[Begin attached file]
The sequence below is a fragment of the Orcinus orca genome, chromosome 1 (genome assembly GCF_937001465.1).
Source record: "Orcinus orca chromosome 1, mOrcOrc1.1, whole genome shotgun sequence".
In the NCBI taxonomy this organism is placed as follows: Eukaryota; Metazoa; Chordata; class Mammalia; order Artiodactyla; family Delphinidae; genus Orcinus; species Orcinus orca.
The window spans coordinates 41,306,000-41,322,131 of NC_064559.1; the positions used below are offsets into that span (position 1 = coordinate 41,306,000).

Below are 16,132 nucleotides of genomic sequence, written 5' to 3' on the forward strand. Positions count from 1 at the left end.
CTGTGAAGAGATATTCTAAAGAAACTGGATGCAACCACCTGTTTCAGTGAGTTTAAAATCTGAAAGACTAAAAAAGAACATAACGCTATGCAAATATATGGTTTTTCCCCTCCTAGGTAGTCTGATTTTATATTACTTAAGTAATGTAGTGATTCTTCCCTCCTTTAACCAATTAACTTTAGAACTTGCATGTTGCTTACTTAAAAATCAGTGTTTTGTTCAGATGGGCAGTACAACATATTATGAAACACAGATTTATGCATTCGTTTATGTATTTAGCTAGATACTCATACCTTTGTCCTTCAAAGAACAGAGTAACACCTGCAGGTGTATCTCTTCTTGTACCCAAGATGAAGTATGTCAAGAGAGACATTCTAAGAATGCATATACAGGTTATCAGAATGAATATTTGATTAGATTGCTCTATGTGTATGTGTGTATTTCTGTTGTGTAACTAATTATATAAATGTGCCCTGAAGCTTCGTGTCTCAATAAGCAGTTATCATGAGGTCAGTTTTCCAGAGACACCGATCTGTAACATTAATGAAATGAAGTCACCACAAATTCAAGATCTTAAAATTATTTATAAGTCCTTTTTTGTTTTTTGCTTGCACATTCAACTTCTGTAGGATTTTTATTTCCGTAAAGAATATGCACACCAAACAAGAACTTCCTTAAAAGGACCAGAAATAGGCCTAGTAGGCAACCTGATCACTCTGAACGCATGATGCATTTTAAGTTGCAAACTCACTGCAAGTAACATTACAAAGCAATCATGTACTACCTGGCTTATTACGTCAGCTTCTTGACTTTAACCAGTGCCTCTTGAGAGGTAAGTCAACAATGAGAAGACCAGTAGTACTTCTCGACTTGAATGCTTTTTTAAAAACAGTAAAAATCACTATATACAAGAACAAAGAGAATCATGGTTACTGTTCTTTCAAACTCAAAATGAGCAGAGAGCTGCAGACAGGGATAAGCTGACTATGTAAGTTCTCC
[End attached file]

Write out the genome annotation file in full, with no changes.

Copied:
The sequence below is a fragment of the Orcinus orca genome, chromosome 1 (genome assembly GCF_937001465.1).
Source record: "Orcinus orca chromosome 1, mOrcOrc1.1, whole genome shotgun sequence".
In the NCBI taxonomy this organism is placed as follows: Eukaryota; Metazoa; Chordata; class Mammalia; order Artiodactyla; family Delphinidae; genus Orcinus; species Orcinus orca.
The window spans coordinates 41,306,000-41,322,131 of NC_064559.1; the positions used below are offsets into that span (position 1 = coordinate 41,306,000).

Below are 16,132 nucleotides of genomic sequence, written 5' to 3' on the forward strand. Positions count from 1 at the left end.
CTGTGAAGAGATATTCTAAAGAAACTGGATGCAACCACCTGTTTCAGTGAGTTTAAAATCTGAAAGACTAAAAAAGAACATAACGCTATGCAAATATATGGTTTTTCCCCTCCTAGGTAGTCTGATTTTATATTACTTAAGTAATGTAGTGATTCTTCCCTCCTTTAACCAATTAACTTTAGAACTTGCATGTTGCTTACTTAAAAATCAGTGTTTTGTTCAGATGGGCAGTACAACATATTATGAAACACAGATTTATGCATTCGTTTATGTATTTAGCTAGATACTCATACCTTTGTCCTTCAAAGAACAGAGTAACACCTGCAGGTGTATCTCTTCTTGTACCCAAGATGAAGTATGTCAAGAGAGACATTCTAAGAATGCATATACAGGTTATCAGAATGAATATTTGATTAGATTGCTCTATGTGTATGTGTGTATTTCTGTTGTGTAACTAATTATATAAATGTGCCCTGAAGCTTCGTGTCTCAATAAGCAGTTATCATGAGGTCAGTTTTCCAGAGACACCGATCTGTAACATTAATGAAATGAAGTCACCACAAATTCAAGATCTTAAAATTATTTATAAGTCCTTTTTTGTTTTTTGCTTGCACATTCAACTTCTGTAGGATTTTTATTTCCGTAAAGAATATGCACACCAAACAAGAACTTCCTTAAAAGGACCAGAAATAGGCCTAGTAGGCAACCTGATCACTCTGAACGCATGATGCATTTTAAGTTGCAAACTCACTGCAAGTAACATTACAAAGCAATCATGTACTACCTGGCTTATTACGTCAGCTTCTTGACTTTAACCAGTGCCTCTTGAGAGGTAAGTCAACAATGAGAAGACCAGTAGTACTTCTCGACTTGAATGCTTTTTTAAAAACAGTAAAAATCACTATATACAAGAACAAAGAGAATCATGGTTACTGTTCTTTCAAACTCAAAATGAGCAGAGAGCTGCAGACAGGGATAAGCTGACTATGTAAGTTCTCC